GBP/USD tumbles to $1.22 following disappointing UK PMI

Philip McHugh January 25th 2023 - 2 minute read

The pound fell sharply on Tuesday as the latest UK PMIs reported UK business activity shrank more than expected this month.

Sterling is broadly flat so far this morning, with GBP/EUR steady €1.1321 and GBP/USD rangebound at $1.2327. GBP/CAD and GBP/NZD are stable at $1.6474 and NZ$1.9000, respectively, while GBP/AUD plunges to AU$1.7351.

Turning to today’s session will an improvement in German business confidence help to underpin the euro?

What’s been happening?

The pound slumped against the majority of its peers yesterday as GBP investors were dismayed by the UK’s latest PMI figures.

Activity in the UK’s private sector was shown to have slowed to a two-year low this month, following a larger-than-expected contraction in service sector growth.

The lacklustre figures stoked UK recession fears and lead to investors shunning Sterling.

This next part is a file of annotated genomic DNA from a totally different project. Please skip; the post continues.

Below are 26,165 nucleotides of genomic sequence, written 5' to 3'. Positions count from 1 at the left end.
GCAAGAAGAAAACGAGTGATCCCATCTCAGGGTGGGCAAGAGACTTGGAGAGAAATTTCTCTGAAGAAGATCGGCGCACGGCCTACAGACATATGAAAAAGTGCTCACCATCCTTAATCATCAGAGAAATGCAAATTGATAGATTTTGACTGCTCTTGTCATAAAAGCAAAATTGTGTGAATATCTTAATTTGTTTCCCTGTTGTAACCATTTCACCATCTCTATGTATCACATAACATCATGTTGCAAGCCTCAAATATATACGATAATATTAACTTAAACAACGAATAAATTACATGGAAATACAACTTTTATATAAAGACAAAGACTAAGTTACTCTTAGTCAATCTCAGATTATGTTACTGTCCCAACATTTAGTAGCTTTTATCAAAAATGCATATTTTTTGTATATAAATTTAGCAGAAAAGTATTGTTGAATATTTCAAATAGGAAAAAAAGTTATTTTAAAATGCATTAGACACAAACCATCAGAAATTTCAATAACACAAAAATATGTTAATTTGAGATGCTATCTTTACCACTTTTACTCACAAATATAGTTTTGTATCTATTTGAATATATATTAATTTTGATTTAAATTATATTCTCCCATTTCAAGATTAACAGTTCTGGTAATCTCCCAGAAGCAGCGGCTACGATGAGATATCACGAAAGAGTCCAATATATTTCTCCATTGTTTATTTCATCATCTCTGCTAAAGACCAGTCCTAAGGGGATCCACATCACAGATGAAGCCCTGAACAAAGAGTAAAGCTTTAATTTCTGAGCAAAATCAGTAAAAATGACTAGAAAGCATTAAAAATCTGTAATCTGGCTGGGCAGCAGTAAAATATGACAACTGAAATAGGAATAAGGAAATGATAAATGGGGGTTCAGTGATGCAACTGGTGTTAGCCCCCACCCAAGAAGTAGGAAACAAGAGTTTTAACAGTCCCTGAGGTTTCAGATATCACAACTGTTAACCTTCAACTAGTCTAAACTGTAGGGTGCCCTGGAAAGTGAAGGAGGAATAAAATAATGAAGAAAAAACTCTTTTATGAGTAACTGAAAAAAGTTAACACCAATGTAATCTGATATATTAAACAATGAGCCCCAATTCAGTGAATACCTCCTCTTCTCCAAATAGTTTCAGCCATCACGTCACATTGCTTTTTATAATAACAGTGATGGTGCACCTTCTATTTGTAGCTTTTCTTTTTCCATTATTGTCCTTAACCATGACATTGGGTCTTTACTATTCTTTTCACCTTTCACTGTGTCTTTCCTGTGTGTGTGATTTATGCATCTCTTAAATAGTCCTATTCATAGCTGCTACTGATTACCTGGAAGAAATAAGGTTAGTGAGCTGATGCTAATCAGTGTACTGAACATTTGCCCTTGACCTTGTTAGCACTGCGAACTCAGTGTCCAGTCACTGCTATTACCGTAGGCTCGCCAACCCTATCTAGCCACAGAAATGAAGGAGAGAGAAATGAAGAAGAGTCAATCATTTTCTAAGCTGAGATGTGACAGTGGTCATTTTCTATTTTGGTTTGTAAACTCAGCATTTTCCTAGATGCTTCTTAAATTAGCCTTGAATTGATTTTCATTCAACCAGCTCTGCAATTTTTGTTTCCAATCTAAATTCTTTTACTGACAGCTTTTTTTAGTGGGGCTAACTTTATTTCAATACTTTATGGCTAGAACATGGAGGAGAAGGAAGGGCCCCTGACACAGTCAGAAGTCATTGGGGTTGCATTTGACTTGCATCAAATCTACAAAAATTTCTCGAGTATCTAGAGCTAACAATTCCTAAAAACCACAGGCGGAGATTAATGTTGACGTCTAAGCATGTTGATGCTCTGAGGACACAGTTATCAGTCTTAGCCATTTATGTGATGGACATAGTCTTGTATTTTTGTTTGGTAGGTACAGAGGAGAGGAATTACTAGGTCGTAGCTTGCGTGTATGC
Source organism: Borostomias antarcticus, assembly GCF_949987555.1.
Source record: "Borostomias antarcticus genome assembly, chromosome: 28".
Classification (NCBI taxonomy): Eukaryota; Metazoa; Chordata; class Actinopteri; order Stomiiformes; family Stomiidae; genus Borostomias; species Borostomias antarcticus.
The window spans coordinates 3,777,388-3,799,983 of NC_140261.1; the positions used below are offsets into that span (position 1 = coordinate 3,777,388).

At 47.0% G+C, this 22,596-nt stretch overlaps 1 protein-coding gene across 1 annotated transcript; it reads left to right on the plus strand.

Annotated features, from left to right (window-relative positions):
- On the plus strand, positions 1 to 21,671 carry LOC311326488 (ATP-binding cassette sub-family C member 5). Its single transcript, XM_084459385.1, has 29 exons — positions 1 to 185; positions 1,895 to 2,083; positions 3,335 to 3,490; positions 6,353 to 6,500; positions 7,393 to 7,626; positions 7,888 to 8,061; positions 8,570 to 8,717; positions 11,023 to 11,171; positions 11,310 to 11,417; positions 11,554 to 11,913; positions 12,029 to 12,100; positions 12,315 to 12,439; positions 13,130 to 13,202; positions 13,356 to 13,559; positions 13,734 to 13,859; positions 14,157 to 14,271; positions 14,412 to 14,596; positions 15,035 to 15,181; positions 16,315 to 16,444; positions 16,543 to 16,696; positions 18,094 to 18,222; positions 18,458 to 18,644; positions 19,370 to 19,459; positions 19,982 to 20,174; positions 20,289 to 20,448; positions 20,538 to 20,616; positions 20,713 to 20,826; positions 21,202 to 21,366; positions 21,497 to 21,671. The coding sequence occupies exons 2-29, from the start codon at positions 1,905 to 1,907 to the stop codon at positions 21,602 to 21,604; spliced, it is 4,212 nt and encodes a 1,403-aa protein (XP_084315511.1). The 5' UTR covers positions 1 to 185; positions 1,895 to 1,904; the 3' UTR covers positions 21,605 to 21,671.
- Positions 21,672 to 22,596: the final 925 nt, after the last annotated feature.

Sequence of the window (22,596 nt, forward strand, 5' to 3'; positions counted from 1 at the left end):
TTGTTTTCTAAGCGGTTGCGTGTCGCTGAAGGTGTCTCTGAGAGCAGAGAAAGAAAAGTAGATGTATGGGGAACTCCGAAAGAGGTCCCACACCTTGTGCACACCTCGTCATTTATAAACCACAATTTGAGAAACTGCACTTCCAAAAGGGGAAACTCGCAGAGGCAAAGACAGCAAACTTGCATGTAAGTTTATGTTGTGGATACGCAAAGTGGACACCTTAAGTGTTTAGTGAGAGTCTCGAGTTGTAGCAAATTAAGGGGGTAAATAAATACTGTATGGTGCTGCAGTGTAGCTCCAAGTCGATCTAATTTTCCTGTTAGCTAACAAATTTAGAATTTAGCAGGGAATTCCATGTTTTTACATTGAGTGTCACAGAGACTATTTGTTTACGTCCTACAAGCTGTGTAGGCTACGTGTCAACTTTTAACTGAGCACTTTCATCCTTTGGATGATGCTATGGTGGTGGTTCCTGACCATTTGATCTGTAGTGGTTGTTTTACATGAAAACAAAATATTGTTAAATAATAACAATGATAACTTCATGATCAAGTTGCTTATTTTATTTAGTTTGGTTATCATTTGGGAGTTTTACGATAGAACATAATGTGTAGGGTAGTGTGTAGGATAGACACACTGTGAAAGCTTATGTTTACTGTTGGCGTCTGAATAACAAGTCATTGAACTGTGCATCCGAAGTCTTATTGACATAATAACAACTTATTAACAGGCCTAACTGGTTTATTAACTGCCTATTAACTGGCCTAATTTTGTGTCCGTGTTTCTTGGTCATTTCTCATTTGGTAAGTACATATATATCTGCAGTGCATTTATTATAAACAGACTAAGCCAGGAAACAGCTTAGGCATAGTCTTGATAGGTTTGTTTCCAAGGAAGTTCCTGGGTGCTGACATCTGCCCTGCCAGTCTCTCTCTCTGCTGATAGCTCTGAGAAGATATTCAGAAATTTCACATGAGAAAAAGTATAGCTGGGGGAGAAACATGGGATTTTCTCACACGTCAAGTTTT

In contrast, the Eurozone’s own PMI figures beat expectations and reported the bloc’s private sector returned to growth in January for the first time in seven weeks, providing a lift for the euro.

Meanwhile, the US dollar was bolstered by a cautious market mood, which underpinned demand for the safe-haven currency.

However stronger-than-expected US PMI releases lead the ‘greenback’ to relinquish some of these gains later in the afternoon as it cheered market sentiment.

What’s coming up?

Looking ahead, today’s most notable data release will be the publication of Germany’s latest IFO business climate index.

January’s index is expected to report business confidence in the Eurozone’s largest economy rose to its best levels since May. Potentially boosting the euro this morning.

In the absence of any notable GBP data the pound could struggle to attract support, particularly if the focus turns to upcoming UK industrial action and its potential impact on the UK economy.

Meanwhile, USD exchange rates may be sensitive to market risk appetite amid a lull in US data, with a cautious mood potentially lifting the US dollar.

However, any movement in the ‘greenback’ could prove limited ahead of the publication of the fourth quarter US GDP figures on Thursday.

Written by
Philip McHugh

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